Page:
More About Experiments

CO-3: Describe the strengths and limitations of designed experiments and observational studies.
LO 3.2: Explain how the study design impacts the types of conclusions that can be drawn.
LO 3.3: Identify and define key features of experimental design (randomized, blind etc.).
Video: More About Experiments (4:09)

Experiments With More Than One Explanatory Variable

It is not uncommon for experiments to feature two or more explanatory variables (called factors). In this course, we focus on exploratory data analysis and statistical inference in situations which involve only one explanatory variable. Nevertheless, we will now consider the design for experiments involving several explanatory variables, in order to familiarize students with their basic structure.


Suppose researchers are not only interested in the effect of diet on blood pressure, but also the effect of two new drugs. Subjects are assigned to either Control Diet (no restrictions), Diet #1, or Diet #2, (the variable diet has, then, 3 possible values) and are also assigned to receive either Placebo, Drug #1, or Drug #2 (the variable Drug, then, also has three values). This is an example where the experiment has two explanatory variables and a response variable. In order to set up such an experiment, there has to be one treatment group for every combination of categories of the two explanatory variables. Thus, in this case there are 3 * 3 = 9 combinations of the two variables to which the subjects are assigned. The treatment groups are illustrated and labeled in the following table:

The column headings for the table are for the Diet variable: "No-diet", "Special diet 1" and "Special diet 2." The Rows are for the drug variable: "Placebo," "Drug 1," and "Drug 2." There are 9 cells in the table, one for every possible combination of row and column. These cells are labeled "tttX", where X is in the range of [1-9], representing each combination.

Subjects would be randomly assigned to one of the nine treatment groups. If we find differences in the proportions of subjects who achieve the lower “moderate zone” blood pressure among the nine treatment groups, then we have evidence that the diets and/or drugs may be effective for reducing blood pressure.

From the population we generate a sample. The individuals of the sample are represented as a whole visually with a circle. These individuals are then divided by randomly assigning them to one of the 9 treatment groups. These treatment groups are "ttt1: no-diet and placebo,", "ttt2: diet 1 and placebo", "ttt3: diet 2 and placebo", and so on, up to "ttt9: diet 2 and drug 2." The responses from each of these treatment groups are compared.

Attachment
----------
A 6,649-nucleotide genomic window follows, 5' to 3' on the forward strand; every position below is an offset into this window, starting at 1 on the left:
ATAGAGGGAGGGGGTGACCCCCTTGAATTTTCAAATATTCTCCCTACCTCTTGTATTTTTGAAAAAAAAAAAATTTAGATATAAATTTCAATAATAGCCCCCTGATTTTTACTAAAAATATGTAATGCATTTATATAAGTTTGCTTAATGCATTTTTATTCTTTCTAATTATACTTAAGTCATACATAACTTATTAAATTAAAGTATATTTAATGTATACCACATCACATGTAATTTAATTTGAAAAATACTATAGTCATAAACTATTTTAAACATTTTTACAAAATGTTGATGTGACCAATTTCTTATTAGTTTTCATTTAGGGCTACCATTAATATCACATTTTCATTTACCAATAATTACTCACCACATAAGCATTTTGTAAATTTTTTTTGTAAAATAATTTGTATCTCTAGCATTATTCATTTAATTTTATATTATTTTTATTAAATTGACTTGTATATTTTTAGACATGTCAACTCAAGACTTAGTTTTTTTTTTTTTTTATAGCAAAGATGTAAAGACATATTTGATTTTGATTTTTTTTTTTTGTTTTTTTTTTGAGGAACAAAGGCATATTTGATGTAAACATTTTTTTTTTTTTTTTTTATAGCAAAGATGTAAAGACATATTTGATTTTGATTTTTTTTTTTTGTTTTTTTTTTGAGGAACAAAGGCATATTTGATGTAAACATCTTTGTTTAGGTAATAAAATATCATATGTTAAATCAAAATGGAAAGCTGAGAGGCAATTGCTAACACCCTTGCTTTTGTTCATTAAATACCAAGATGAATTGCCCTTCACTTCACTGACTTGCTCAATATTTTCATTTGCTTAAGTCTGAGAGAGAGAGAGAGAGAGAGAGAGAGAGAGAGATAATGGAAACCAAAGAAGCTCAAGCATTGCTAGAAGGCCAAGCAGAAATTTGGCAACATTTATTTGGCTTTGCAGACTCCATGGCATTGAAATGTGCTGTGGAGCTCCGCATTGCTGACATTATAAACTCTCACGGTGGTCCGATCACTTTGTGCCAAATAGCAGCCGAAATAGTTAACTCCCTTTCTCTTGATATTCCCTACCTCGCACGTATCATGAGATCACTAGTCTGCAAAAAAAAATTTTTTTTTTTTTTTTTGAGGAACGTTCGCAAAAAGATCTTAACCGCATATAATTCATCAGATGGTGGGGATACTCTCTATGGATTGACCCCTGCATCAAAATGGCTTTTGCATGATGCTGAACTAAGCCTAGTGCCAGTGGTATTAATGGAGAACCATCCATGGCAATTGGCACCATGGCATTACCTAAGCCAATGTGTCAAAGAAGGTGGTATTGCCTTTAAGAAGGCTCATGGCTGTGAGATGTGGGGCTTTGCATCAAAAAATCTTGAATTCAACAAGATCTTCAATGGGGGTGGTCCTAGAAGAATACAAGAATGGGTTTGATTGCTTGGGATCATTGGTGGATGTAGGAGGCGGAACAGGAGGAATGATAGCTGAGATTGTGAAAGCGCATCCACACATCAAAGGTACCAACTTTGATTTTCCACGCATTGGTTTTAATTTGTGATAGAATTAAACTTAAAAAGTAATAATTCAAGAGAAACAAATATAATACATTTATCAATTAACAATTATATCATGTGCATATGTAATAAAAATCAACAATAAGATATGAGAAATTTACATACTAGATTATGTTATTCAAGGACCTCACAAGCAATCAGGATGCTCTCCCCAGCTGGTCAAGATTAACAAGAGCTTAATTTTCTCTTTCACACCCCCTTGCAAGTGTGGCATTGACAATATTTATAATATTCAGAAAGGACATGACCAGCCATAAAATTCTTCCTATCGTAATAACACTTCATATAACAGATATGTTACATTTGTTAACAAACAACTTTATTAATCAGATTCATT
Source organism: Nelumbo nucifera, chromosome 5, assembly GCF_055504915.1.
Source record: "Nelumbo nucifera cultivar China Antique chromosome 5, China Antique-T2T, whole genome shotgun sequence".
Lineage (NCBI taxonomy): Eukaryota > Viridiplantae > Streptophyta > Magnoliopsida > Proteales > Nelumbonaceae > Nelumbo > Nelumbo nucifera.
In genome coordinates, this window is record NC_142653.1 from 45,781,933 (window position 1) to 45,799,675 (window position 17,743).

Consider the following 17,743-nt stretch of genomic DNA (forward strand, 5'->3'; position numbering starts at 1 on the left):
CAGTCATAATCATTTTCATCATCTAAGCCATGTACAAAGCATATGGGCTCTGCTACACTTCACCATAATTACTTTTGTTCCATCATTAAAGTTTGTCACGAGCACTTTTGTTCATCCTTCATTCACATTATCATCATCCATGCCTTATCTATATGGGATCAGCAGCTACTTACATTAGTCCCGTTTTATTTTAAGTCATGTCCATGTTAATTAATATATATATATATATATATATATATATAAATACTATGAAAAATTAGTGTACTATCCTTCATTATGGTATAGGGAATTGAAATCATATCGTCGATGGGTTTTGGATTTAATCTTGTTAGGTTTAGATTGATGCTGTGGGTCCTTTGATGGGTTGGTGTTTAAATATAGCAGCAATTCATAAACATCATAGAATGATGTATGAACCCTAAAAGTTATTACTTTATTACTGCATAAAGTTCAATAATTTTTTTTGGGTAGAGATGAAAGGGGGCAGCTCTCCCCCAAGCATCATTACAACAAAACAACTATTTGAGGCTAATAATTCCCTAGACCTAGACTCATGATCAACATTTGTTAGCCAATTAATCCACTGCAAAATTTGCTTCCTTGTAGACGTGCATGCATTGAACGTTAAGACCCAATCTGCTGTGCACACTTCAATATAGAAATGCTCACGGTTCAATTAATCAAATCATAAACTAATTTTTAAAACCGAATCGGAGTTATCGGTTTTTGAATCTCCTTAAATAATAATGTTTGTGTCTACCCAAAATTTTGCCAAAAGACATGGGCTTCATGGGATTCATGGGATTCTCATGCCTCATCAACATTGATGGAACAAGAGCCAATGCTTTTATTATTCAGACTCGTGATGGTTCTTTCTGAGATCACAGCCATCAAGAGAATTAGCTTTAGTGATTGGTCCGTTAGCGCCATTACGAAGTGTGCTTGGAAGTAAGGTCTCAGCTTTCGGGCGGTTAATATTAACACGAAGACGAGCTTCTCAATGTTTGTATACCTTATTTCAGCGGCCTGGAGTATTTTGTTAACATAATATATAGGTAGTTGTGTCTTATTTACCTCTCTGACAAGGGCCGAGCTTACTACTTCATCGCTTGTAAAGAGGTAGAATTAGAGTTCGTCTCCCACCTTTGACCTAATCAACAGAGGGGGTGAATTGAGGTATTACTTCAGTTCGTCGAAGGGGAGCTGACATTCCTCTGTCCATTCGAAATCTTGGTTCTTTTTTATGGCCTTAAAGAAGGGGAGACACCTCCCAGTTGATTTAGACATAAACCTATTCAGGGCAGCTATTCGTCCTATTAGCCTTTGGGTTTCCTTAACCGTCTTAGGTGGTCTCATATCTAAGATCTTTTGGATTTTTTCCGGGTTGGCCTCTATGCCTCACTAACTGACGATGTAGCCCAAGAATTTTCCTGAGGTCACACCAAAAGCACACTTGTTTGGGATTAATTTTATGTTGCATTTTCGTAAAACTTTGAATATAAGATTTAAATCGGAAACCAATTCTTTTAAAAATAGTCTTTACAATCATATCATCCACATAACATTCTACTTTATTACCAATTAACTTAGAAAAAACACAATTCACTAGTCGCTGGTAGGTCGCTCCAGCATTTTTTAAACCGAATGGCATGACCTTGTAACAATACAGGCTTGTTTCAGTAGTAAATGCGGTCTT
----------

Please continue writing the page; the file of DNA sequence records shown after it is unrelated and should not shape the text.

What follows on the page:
• Recall that randomization may be employed at two stages of an experiment: in the selection of subjects, and in the assignment of treatments. The former may be helpful in allowing us to generalize what occurs among our subjects to what would occur in the general population, but the reality of most experimental settings is that a convenience or volunteer sample is used. Most likely the blood pressure study described above would use volunteer subjects. The important thing is to make sure these subjects are randomly assigned to one of the nine treatment combinations.
  • In order to gain optimal information about individuals in all the various treatment groups, we would like to make assignments not just randomly, but also evenly. If there are 90 subjects in the blood pressure study described above, and 9 possible treatment groups, then each group should be filled randomly with 10 individuals. A simple random sample of 10 could be taken from the larger group of 90, and those individuals would be assigned to the first treatment group. Next, the second treatment group would be filled by a simple random sample of 10 taken from the remaining 80 subjects. This process would be repeated until all 9 groups are filled with 10 individuals each.
Did I Get This?: Experiments #2

Modifications to Randomization

In some cases, an experiment’s design may be enhanced by relaxing the requirement of total randomization and blocking the subjects first, dividing them into groups of individuals who are similar with respect to an outside variable that may be important in the relationship being studied. This can help ensure that the effect of treatments, as well as background variables, are most precisely measured. In blocking, we simply split the sampled subjects into blocks based upon the different values of the background variable, and then randomly allocate treatments within each block. Thus, blocking in the assignment of subjects is analogous to stratification in sampling.

For example, consider again our experiment examining the differences between three versions of software from the last Learn By Doing activity. If we suspected that gender might affect individuals’ software preferences, we might choose to allocate subjects to separate blocks, one for males and one for females. Within each block, subjects are randomly assigned to treatments and the treatment proceeds as usual. A diagram of blocking in this situation is below: